Number three, we need to embrace and maintain a strong personal relationship with Christ through prayer, reading God’s Word, regular worship attendance, service in Christ’s Name, and sharing our faith in Christ with others.

When we undertake these steps, we will ensure that however long we live, we will truly live, making full use of the gift of life with which God has blessed each of us. Thank you.

Any Questions?

This from the Harvard Business Review's Daily Stat. Draw your own conclusions.

JANUARY 2, 2013
Fatal Heart Attacks Decline When Workplaces Go Smoke-Free

U.S. states that impose workplace smoking bans covering the entire population can expect to see about 70 fewer fatal heart attacks annually, on average, among workers ages 25 to 54, in comparison with states having no workplace smoking bans, says a team led by Scott Adams of the University of Wisconsin-Milwaukee. Put another way, heart attack fatalities for that age group fall by 17% when states go from having no bans to total workplace smoking prohibitions, the researchers say. Some 36 states have workplace smoking bans of some kind, but many of the laws exclude restaurants and bars.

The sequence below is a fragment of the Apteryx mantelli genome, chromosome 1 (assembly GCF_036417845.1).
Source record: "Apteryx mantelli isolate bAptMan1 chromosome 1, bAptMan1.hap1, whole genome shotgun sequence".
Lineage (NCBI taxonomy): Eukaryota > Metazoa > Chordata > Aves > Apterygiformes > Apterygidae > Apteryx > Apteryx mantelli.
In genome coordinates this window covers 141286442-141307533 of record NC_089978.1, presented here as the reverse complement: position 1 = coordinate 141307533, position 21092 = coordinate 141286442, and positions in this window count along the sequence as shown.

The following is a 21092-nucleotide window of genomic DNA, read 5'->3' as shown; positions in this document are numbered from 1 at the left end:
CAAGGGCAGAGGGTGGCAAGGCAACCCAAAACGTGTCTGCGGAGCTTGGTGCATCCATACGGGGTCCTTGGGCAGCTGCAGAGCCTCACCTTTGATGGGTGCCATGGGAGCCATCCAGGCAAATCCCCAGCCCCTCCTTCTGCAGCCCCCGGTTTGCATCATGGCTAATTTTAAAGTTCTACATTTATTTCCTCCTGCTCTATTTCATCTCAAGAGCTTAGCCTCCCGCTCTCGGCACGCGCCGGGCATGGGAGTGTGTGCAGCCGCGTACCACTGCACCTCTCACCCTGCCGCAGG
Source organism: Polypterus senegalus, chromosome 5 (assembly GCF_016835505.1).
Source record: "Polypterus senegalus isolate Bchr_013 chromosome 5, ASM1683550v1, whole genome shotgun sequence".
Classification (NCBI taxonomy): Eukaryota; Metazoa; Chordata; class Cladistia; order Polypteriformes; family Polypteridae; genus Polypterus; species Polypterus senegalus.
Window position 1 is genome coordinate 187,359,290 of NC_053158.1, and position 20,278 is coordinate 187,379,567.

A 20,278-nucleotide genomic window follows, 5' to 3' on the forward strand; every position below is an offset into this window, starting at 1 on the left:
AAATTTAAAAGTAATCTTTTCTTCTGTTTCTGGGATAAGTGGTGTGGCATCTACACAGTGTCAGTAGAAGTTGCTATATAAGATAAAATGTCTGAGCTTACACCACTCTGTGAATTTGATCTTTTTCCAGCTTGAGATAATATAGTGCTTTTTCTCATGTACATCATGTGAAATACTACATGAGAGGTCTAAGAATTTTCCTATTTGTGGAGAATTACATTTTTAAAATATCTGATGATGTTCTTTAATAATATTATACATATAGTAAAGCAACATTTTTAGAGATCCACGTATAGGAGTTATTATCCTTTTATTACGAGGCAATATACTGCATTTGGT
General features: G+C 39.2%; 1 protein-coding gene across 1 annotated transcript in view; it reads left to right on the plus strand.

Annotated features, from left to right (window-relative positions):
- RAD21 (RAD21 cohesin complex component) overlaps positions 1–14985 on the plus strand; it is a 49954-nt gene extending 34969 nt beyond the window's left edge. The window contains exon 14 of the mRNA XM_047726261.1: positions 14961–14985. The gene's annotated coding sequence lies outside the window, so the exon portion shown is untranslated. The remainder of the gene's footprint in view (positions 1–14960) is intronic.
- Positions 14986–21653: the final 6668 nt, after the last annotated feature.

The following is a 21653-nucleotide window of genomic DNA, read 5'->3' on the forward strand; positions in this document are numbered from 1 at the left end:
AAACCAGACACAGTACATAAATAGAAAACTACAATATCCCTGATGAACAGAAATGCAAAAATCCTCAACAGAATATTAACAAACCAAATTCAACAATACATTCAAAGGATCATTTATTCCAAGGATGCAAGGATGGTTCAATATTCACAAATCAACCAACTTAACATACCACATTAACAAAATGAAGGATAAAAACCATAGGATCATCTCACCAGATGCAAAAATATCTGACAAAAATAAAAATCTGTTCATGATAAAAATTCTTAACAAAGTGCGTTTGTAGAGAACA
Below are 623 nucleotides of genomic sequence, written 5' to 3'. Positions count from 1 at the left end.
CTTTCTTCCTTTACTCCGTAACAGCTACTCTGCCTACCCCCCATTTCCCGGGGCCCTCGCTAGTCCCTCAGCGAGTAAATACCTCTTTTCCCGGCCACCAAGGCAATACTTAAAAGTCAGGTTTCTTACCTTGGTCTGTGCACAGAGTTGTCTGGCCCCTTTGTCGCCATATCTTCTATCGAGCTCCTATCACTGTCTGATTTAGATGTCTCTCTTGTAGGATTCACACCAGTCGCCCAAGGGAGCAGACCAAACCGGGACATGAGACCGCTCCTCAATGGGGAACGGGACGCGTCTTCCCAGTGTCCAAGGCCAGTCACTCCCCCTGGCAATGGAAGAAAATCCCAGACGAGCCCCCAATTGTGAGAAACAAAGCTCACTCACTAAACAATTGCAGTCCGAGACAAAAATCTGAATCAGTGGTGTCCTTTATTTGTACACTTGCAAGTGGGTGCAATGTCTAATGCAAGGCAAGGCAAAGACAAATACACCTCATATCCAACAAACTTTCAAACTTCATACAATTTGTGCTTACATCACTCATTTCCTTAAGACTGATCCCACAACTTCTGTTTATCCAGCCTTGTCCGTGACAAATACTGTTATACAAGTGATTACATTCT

Source: The short-term impact of smoke-free workplace laws on fatal heart attacks

5 Tips for Reading the Bible in 2013

It's a brand new year and if you're like many people, amid all the hubbub and football games of January 1, you may already be one day behind in your new year's resolution to read the entire Bible in a year.

Averaging just over three chapters a day, it is possible for you to read all sixty-six books of the Scriptures by the end of 2013. So, if you didn't read your three chapters yesterday, don't give up!

There are many good reasons for reading the Bible.

We Lutheran Christians believe that the Bible is the Word of God because it gives faithful witness to the foundational Word Who gave life in the beginning and Who gives new life to those who turn from sin (repent) and believe (surrender one's life trustingly) in Jesus Christ.